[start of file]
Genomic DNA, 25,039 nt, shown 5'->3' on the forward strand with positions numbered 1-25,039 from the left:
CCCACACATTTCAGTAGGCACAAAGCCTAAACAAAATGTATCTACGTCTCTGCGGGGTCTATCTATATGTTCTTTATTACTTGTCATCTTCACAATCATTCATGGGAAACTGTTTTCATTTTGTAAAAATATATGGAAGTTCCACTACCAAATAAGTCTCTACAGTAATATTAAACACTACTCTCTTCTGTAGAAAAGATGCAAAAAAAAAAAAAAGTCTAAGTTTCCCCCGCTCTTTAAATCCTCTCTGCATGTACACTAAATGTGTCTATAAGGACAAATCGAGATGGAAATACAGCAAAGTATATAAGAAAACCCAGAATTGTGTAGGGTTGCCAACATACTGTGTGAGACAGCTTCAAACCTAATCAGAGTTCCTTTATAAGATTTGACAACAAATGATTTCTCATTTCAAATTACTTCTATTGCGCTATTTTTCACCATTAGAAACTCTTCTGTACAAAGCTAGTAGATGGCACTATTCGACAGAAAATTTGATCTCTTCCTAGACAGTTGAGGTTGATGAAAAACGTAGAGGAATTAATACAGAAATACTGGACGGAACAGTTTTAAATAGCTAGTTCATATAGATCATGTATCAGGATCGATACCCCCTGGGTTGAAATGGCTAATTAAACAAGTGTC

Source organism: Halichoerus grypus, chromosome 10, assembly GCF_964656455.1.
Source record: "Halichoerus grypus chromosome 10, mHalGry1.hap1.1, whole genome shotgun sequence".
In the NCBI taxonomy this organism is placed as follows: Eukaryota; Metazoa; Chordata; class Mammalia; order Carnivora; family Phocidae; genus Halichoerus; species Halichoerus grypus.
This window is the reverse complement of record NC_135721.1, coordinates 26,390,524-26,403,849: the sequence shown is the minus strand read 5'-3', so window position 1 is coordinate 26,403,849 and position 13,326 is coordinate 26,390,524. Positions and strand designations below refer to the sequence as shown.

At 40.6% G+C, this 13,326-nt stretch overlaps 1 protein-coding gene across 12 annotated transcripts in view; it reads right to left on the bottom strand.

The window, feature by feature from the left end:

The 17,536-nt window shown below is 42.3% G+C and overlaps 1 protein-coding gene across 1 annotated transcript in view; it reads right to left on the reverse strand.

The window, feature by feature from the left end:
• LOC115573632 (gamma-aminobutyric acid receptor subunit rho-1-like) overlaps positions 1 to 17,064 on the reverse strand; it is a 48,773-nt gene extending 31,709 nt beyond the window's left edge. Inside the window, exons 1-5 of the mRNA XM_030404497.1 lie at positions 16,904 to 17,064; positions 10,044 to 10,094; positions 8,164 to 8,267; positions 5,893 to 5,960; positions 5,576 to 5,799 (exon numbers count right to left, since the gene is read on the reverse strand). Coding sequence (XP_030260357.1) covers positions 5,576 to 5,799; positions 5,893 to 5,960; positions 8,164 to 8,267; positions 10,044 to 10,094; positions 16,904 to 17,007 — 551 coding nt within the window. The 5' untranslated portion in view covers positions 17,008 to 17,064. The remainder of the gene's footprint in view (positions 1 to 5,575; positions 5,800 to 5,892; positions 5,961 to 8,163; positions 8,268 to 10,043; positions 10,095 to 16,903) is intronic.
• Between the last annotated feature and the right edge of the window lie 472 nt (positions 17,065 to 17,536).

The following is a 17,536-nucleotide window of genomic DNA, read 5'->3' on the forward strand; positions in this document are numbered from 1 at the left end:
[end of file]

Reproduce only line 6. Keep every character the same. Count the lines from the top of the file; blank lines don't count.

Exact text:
This window is the reverse complement of record NC_135721.1, coordinates 26,390,524-26,403,849: the sequence shown is the minus strand read 5'-3', so window position 1 is coordinate 26,403,849 and position 13,326 is coordinate 26,390,524. Positions and strand designations below refer to the sequence as shown.